So have we.


The right hon. Gentleman says "So have we." Of course we have. I do not doubt it for one moment; I take it for granted; but while we claim that we are a humane and merciful people we ought also to recognise the truth in regard to our enemies, as has always been the custom among brave combatants. These men have, on the whole, conducted the war honourably. That there have been instances to the contrary, I do not for a moment doubt; there always are in war. If they have these qualities they are worthy of being treated with all the consideration that you can extend consistently with the maintenance of the policy which the Government have laid down. I believe that, although it is late in the day, if an attempt is made to treat these men as brave and honourable adversaries, offering to negotiate with them on terms which they must have the greatest possible interest in accepting, because they are most injured by the continuance of the war, we may still have a chance of laying the foundation of a peaceable and harmonious empire in South Africa. But if we adhere to the policy of severity, and refuse even now we are victors and have vanquished our enemy in the field to offer them any terms that brave men and honourable men can accept, I say that although you may have won the General Election, you will have lost South Africa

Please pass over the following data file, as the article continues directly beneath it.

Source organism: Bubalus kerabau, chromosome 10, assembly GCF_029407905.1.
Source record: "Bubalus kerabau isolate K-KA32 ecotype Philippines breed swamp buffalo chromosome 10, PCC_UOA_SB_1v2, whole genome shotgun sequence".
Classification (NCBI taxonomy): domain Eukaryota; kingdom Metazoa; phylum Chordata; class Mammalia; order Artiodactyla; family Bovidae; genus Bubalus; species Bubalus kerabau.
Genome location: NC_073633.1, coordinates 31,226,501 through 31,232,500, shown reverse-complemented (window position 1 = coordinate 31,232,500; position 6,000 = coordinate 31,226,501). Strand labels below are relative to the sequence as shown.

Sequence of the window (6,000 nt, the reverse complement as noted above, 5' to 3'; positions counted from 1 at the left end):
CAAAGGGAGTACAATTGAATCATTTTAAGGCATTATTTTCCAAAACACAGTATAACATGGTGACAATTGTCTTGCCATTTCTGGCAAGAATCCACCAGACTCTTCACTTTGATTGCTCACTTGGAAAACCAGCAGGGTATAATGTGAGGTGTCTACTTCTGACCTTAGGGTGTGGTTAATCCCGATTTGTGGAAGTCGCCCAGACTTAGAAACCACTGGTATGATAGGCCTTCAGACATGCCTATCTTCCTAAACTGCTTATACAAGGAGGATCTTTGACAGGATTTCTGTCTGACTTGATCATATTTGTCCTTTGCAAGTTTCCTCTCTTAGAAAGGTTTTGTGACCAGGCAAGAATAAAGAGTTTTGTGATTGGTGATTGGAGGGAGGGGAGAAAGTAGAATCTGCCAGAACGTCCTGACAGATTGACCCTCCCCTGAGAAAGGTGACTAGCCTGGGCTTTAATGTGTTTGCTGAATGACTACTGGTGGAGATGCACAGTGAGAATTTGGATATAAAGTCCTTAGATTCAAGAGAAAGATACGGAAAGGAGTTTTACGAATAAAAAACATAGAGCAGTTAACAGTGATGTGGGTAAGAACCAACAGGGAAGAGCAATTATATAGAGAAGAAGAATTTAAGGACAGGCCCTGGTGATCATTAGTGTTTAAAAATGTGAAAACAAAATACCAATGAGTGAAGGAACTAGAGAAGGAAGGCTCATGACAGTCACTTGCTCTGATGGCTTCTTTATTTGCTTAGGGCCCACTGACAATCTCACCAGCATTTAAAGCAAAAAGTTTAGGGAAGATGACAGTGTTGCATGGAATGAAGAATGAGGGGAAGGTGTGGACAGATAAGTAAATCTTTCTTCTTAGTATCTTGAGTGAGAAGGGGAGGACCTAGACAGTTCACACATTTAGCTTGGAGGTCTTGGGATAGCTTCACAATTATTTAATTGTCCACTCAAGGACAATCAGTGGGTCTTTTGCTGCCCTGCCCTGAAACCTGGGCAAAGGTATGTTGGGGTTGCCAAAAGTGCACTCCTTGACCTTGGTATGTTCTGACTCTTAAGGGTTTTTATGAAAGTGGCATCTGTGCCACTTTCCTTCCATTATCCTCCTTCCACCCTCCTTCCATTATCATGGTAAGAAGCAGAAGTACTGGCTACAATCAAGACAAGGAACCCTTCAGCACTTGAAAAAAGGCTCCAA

MR. BRYCE (Aberdeen, S.)